The Geographer's Craft, Spring 1996
Preliminary Schedule (Subject to Change)
Click here to view the index of lecture and discussion notes or a list of
warmup exercises and
January 17: Introduction
Topics and tasks: Introduction to Microstation and computer-assisted drafting (CAD). Begin Your Village exercise.
January 22: CAD Basics
Topics and tasks: Overview and practice with Microstation.
January 29: More CAD
Topics and tasks: Map editing and compositing. Your Village due on 29 January.
Begin Favorite Place
February 5: Questions of Accuracy and Precision. Managing Error.
Topics and tasks: Consider how accuracy and precision effect spatial datasets. Finish Favorite Place map by Friday.
Introduce and begin Where
is the Geography Building? project.
February 12: Differential GPS
Topics and tasks: Introduce the Global Positioning System (GPS) and the ways it can be employed to collect
locational data. Address strengths and limitations of various techniques. Add GPS positions to Geography
February 19: Basics of Surveying.
Topics and tasks: Learn basics of using a total station for surveying and mapping. Consider problems of
controlling accuracy and precision as applied to project. Add surveyed positions to Geography Building
February 26: GIS for Habitat Analysis
Topics and tasks: Consider ways in GIS is used for habitat analysis. Overview of endangered species issues in
Central Texas. Begin
Balcones Canyonlands Habitat project. Finish Where is the Geography Building?
project by Friday.
March 4: More Balcones Canyonlands Habitat Project.
Topics and tasks: Consider issues of collating and compositing datasources for habitat studies.
March 11: Spring Break
March 18: Three-dimensional Modeling and Rendering
Topics and tasks: Consider methods for three-dimensional modeling and rendering. Finish Balcones
Canyonlands Habitat project on Friday. Begin Greytown project.
March 25: Animation. Project Planning and System Design
Topics and tasks: Consider the human dimension in developing and implementing information
technologies like GIS. Examine steps in project lifecycle. Finish Greytown project on Friday.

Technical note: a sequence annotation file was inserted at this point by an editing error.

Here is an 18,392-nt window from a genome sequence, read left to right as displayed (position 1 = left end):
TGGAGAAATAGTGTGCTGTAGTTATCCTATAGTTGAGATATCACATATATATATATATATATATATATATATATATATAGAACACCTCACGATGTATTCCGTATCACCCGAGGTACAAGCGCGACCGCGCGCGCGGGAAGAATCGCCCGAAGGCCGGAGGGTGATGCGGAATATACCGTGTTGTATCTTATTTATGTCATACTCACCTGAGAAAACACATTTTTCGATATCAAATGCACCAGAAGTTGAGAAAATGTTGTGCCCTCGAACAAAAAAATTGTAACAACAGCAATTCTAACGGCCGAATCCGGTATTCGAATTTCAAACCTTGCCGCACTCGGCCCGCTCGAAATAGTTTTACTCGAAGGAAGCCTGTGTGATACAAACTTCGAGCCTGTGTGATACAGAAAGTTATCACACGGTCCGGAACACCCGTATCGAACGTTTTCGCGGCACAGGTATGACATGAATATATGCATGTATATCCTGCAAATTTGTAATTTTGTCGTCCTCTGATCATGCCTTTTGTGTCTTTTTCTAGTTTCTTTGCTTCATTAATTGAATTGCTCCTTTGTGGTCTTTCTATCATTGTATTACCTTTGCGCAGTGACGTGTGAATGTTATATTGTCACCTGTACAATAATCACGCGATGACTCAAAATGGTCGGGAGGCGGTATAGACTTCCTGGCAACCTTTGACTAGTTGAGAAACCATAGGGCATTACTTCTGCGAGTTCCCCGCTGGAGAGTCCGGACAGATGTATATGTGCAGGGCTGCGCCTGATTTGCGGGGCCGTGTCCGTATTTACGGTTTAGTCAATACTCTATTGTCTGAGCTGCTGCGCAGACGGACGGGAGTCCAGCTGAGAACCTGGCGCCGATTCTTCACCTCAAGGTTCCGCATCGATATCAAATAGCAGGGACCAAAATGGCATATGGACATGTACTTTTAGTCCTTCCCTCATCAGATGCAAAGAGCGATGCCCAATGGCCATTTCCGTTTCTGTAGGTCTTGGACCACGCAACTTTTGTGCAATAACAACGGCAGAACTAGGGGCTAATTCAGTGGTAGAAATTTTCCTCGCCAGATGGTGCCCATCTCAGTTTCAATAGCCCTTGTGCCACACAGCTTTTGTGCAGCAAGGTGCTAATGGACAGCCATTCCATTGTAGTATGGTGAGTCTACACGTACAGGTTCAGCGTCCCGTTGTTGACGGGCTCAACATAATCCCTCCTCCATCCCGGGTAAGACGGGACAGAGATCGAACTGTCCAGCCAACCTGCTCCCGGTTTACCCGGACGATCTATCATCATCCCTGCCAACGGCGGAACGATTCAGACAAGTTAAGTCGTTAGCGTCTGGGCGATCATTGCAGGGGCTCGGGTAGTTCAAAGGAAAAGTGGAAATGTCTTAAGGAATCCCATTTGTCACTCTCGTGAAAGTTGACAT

Begin final project.
- Project Lifecycle and Project Planning .
- Campbell, Heather. 1991. Organizational Issues in Managing Geographic Information. In
Handling Geography Information: Methodology and Potential Applications, ed. Ian
Masser and Michael Blakemore, 259-282. New York: John Wiley and Sons, Inc. (PCL Reserve)
April 1: More Project Planning and System Design
Topics and tasks: Consider how project lifecycle applies to final projects. Develop a plan and prep materials for
- Antenucci, John C; Brown, Kay; Croswell, Peter L.; Kevany, Michael J.; and Archer, Hugh
N. 1991. "Costs and Benefits" and "Implementation." Chaps. 4 and 10 in Geographic
Information Systems: A Guide to the Technology. New York: Van Nostrand Reinhold. (PCL
April 8: GIS Policy Issues: Local, State, National, and International
Topics and tasks: Consider how GIS is being implemented at the local, state, national, and international levels.
Examine problems arising from attempts at implementation and integration. Discuss some of the policy
initiatives being pursued at the state and national levels. Survey ways in which GIS is being employed in global
science stressing both the potential and problems of these projects. Discuss some of the problems that arise from
managing and maintaining very large GIS datasets.
April 15: Economic, Legal, and Ethical Issues
Topics and tasks: Examine situations in which GIS and information technology intersect the law.
Consider some of the ethical problems that arise from the use and misuse of information technology,
including the issue of privacy.
April 22: Trends in GIS Technologies
Topics and tasks: Consider current trends in hardware and software. Examine close connections now emerging
between GIS and other information technologies.
April 29: Presentation of Final Projects
May 8 (Tuesday): Documentation of Final Project Due by 10:00 PM.
You will complete six projects during the semester. These will be weighted as follows: 1) Your Village, 5 percent;
2) Favorite Place, 5 percent; 3) Where is the Geography Building?, 15 percent; 4) Balcones Canyonland habitat, 25
percent; 5) Greytown, 10 percent; 6) Final project, 35 percent. Attendance and class participation counts for 5
percent of your final grade.
Last revised 22 January 1996. KEF.